We have reached some big milestones for the Review this week. Today, Friday 26 February, industry leads are submitting the proposed recommendations and roadmaps for the workstreams. We will then see how they all link and apply across different sectors. Thanks to everyone who has contributed to workstream discussions to date.
The Review offers a real opportunity for the sector to shape future delivery of energy efficiency and renewable energy. Your continued input as we detail and implement the roadmaps will be valued.
This week…. Next week…..
- On Thursday 25th February our Workstream leads met with representatives from the social housing sector to discuss how the proposed Review recommendations may be applied and tested.
- We will be hosting our second Consumer Protection workshop on Tuesday 01st March where we will further discuss recommendations for the Review, including around consumer redress.
Consumer Protection led by Citizen Advice
Following the first Consumer Protection event on 29 January there has been much progress on the provision of pre contract information to consumers and the role of an oversight body.
Consumer Protection group members have also participated in other Workstreams’ events to better understand how to align these groups’ recommendations to benefit the consumer.
A sub group has been formed to examine redress in detail, in particular what principles the process should follow and how it interfaces with other aspects of the consumer protection landscape, including guarantees and enforcement.
The group met on 19 February, bringing together ten experts many of whom participate in other Workstream groups. Discussions concentrated on what a best practice redress process looks like and actions needed to move toward a single point of redress.
The group concluded that:
- A minimum standard, including warranties and guarantees should be set to improve consumer redress.
- A consumer code should be established setting out the requirements for protection throughout the consumer journey, effective monitoring and enforcement and specific time scales to resolve complaints.
- The process must include a dispute resolution procedure and access to ADR provided by an approved body.
The group’s findings will feed into the large Consumer Protection event on 1 March. The redress sub group is likely to meet again shortly to examine next steps.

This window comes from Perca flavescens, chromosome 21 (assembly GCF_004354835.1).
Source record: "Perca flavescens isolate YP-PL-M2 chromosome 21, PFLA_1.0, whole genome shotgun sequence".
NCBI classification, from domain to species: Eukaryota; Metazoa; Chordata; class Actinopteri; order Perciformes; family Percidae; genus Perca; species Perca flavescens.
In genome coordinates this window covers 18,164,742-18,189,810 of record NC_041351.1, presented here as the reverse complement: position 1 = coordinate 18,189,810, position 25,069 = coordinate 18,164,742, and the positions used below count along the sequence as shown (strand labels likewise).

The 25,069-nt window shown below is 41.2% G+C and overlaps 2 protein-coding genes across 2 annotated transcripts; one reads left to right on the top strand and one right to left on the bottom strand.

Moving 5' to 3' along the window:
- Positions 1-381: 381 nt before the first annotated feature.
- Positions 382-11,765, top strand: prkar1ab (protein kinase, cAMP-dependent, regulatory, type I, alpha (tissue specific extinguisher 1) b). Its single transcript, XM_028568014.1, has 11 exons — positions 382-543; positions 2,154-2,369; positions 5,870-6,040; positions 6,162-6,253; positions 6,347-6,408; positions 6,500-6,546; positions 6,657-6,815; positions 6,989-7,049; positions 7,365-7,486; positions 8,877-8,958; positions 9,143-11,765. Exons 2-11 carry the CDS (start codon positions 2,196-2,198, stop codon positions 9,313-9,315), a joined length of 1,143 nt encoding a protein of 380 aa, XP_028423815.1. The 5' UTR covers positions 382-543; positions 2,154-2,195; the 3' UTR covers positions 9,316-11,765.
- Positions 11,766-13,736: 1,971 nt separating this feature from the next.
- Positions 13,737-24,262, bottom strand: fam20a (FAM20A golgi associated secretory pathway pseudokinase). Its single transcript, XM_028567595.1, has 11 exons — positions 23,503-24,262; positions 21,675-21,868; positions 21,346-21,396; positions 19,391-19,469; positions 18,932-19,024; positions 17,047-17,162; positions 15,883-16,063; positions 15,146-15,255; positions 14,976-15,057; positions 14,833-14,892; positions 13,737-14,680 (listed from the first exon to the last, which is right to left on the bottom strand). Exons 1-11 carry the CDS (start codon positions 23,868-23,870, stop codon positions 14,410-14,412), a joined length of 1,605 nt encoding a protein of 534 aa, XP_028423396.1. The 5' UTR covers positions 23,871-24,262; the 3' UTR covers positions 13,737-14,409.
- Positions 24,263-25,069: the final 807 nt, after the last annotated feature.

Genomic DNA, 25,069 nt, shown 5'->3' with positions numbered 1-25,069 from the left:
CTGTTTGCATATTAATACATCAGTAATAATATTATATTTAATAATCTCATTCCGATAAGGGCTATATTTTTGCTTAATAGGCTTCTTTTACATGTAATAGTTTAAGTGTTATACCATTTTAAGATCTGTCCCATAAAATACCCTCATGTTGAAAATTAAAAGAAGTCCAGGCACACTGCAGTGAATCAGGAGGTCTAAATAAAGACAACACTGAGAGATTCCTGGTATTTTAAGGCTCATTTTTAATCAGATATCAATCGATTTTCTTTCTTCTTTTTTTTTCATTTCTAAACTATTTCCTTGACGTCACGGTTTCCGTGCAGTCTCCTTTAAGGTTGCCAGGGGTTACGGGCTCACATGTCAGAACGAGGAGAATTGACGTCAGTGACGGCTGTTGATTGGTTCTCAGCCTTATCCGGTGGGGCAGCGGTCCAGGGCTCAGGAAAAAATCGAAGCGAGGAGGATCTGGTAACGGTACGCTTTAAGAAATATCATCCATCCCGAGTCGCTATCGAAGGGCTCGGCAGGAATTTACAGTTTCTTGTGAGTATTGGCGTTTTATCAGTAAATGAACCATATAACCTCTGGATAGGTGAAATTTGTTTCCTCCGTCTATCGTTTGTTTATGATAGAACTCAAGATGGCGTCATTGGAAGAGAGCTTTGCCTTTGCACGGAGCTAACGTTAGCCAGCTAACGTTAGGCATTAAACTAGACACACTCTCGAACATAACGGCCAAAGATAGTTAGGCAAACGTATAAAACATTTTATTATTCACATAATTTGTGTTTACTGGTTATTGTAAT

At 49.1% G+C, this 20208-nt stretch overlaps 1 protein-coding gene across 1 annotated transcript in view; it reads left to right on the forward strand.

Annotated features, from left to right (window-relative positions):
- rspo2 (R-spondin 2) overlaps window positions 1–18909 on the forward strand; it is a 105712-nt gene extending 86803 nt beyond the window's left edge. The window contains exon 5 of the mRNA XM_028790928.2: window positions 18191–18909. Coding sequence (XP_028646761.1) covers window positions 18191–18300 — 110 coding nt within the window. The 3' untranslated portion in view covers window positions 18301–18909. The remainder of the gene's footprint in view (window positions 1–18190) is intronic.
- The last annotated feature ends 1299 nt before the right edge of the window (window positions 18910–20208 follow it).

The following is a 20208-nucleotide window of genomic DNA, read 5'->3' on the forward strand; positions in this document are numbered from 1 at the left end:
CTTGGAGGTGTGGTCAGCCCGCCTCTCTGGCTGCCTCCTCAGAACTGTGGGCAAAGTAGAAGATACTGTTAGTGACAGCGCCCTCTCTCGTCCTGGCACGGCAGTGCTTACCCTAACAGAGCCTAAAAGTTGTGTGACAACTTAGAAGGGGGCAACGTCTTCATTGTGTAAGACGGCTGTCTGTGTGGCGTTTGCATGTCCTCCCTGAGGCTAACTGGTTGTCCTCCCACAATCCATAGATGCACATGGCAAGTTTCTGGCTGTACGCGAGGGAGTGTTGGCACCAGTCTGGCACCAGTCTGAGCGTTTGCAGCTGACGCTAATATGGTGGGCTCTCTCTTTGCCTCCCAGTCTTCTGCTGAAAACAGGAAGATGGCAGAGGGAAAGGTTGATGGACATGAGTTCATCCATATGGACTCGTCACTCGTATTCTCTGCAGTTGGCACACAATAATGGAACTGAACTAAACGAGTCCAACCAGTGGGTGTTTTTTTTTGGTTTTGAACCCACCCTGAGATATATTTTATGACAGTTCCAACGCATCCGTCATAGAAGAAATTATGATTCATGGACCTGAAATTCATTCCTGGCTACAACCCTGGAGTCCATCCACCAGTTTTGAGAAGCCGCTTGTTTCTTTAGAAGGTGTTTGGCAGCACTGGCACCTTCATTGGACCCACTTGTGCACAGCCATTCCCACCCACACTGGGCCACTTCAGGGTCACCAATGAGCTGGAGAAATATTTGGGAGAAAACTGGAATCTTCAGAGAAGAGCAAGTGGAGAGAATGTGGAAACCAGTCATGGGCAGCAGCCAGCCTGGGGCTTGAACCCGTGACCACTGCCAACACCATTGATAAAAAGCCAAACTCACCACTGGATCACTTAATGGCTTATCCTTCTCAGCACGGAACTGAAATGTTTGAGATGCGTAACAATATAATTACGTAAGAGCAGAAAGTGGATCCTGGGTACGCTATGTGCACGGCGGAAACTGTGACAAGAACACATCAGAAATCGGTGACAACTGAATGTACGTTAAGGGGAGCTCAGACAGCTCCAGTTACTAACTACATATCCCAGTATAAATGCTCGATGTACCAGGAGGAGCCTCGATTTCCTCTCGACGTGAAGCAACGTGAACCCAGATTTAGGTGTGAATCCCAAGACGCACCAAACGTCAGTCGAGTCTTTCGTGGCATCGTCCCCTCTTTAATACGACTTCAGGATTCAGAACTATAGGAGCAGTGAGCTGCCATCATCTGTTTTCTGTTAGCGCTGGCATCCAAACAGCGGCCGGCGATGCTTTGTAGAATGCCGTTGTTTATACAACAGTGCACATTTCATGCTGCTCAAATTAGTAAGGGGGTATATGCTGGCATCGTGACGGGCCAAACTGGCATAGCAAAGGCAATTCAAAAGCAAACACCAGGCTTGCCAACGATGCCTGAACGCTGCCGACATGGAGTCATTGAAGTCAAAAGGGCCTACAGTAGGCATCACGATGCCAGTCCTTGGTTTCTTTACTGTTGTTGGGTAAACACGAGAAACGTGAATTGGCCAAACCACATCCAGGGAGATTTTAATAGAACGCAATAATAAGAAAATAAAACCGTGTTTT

Compliance and Enforcement led by BBA
The third meeting of the Compliance and Enforcement Workstream took place on Wednesday 17th February, chaired by Claire Curtis-Thomas. The day began with presentations by the sub-group leads on their discussions and progress since the last meeting.
Virginia Graham – Consumer protection:
- is not systematically integrated with installer standards
- is sometimes seen as optional despite far-reaching & complex legislation. Consumer protection requirements need to:
- be set out in a Consumer Code which complies with core criteria and follows the entire consumer journey
- be effectively monitored & enforced along with technical competence
- include a dispute resolution procedure which bridges technical and contractual issues & includes access to ADR provided by equivalent approved ADR bodies.
Mike Ormesher – Who should be assessed, against what by whom?
Key aspects to improve compliance and enforcement:
- Transparency at all interactions (Database)
- Accountability at all interactions (Legal & Regulatory/Certification)
- Oversight Body to manage progress and sanctions for Non Compliance
- Levy scheme (by measure/service) possibly linked to warranty provision to pay for Oversight Body, legal costs and potential R&D facility.
- Branded scheme to give Consumer Confidence
- Infographic for clarity of process
Jon Harley – Oversight:
Oversight must be simple, accessible, consistent and cost effective.
Oversight will facilitate and enforce:
- Technical Governance
- Operational Governance
- Consumer Protection Governance
- Industry Led
- Appropriately and Sensitively Industry Funded
- Responsible for aligning and strengthening baseline standards
- Does not need to impinge on individual scheme attributes
The day then continued with discussions on:
- The elements of a tool to identify the risk of individuals and organisations posed to the consumer
- The role of sanctions
Work is now underway pulling together the output from this workstream into clear recommendations and actions, and to integrate these with the outputs from other workstreams.
|Every Home Matters Team (The Bonfield 10 )|
|The team is:
Peter Bonfield, Kanta Nar, Richard Mellish, Matt Webb, Diana Menville and;
|We welcome your interest in the work-streams, so please continue to send in your contributions, thoughts and comments to our joint email account, [email protected]|